Comparing the Incidence of Buccal Mucosa Cancer in South Asian, White, and Black Populations Residing in the United States: A Cross-Sectional Analysis

Document Type : Research Articles


1 Rutgers Cancer Institute of New Jersey, Department of Radiation Oncology, New Brunswick, NJ, USA.

2 The Ohio State University Comprehensive Cancer Center, Columbus, OH, USA.

3 Rutgers School of Public Health, Department of Biostatistics and Epidemiology, Piscataway, NJ, USA.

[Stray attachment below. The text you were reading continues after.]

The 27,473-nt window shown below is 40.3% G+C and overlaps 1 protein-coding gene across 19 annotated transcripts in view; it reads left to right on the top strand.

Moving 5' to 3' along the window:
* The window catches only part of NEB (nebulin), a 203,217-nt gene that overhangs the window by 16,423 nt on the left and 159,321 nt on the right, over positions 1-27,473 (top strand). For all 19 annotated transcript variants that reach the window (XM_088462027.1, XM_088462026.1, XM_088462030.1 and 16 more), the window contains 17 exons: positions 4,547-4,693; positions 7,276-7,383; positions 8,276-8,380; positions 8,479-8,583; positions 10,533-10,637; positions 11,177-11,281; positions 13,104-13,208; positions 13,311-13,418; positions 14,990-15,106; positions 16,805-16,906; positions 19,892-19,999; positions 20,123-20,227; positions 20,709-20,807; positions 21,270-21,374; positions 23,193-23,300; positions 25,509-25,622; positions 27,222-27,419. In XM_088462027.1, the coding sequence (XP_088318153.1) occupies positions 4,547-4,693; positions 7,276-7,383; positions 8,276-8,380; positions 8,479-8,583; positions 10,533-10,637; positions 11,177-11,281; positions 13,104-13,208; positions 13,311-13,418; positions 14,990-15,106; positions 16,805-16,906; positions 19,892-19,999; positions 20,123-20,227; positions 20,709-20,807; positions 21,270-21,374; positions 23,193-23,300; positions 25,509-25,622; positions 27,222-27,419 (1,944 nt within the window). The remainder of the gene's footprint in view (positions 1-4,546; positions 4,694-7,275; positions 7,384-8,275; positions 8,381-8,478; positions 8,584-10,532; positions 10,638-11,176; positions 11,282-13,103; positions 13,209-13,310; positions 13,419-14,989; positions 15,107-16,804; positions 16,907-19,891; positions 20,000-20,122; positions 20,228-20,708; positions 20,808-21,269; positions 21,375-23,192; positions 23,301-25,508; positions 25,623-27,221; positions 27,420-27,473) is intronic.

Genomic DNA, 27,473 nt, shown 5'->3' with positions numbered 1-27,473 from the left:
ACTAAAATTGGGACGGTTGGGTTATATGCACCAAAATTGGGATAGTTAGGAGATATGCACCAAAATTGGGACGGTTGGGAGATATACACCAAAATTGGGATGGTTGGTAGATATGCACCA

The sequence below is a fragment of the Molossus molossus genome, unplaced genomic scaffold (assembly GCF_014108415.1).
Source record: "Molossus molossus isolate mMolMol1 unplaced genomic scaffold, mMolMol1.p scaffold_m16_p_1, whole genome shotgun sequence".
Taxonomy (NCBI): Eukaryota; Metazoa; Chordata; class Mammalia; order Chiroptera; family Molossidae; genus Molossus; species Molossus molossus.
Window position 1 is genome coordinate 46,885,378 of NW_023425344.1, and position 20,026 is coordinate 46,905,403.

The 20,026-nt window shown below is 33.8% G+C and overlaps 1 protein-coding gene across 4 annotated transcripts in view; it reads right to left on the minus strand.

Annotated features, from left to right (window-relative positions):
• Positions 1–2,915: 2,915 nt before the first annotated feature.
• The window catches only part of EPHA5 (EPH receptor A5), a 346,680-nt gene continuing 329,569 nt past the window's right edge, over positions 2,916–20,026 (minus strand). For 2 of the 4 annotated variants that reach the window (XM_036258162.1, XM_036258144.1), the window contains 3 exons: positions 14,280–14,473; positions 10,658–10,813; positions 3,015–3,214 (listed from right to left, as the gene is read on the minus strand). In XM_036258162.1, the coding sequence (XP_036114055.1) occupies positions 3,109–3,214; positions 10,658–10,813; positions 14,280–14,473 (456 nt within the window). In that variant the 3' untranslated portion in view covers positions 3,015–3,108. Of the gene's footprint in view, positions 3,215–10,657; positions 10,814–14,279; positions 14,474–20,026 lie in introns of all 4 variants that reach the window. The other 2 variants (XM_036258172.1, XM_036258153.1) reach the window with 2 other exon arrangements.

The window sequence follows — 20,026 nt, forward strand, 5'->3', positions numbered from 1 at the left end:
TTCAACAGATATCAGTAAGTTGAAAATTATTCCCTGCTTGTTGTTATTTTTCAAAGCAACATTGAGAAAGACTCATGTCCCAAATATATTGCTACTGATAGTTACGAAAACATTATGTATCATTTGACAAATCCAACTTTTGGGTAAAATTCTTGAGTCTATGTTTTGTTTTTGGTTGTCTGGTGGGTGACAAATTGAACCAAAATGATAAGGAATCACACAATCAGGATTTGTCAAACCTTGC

Background: Recreational use of the betel nut, which is common among the South Asian population, is a known risk factor for developing Head and Neck cancer. As South Asians comprise a significant proportion of the United States population, we seek to determine if those living within the country experience a higher rate of head and neck cancers compared to other races. Methods: Data of patients diagnosed with head & neck cancers from 2010-2016 was collected from the National Cancer Database® and compared to race-matched US census data for each corresponding year to calculate incidence. Pairwise comparisons were performed between the incidence for South Asians versus Whites and South Asians versus Blacks using one sided Chi-square tests. Results: South Asians experienced a significantly higher incidence of buccal mucosa/vestibule cancers when compared to Whites or Blacks for every year between 2010-2016, but a comparatively lower incidence of larynx or oropharynx cancers. Conclusions: South Asians residing within the United States have a higher incidence of buccal mucosa/vestibule cancers, but a lower incidence of more common cancers, such as larynx or oropharynx cancer. This may suggest that the etiology behind the high buccal mucosa/vestibule cancer incidence is due to a social habit, as opposed to an inherent racial susceptibility.


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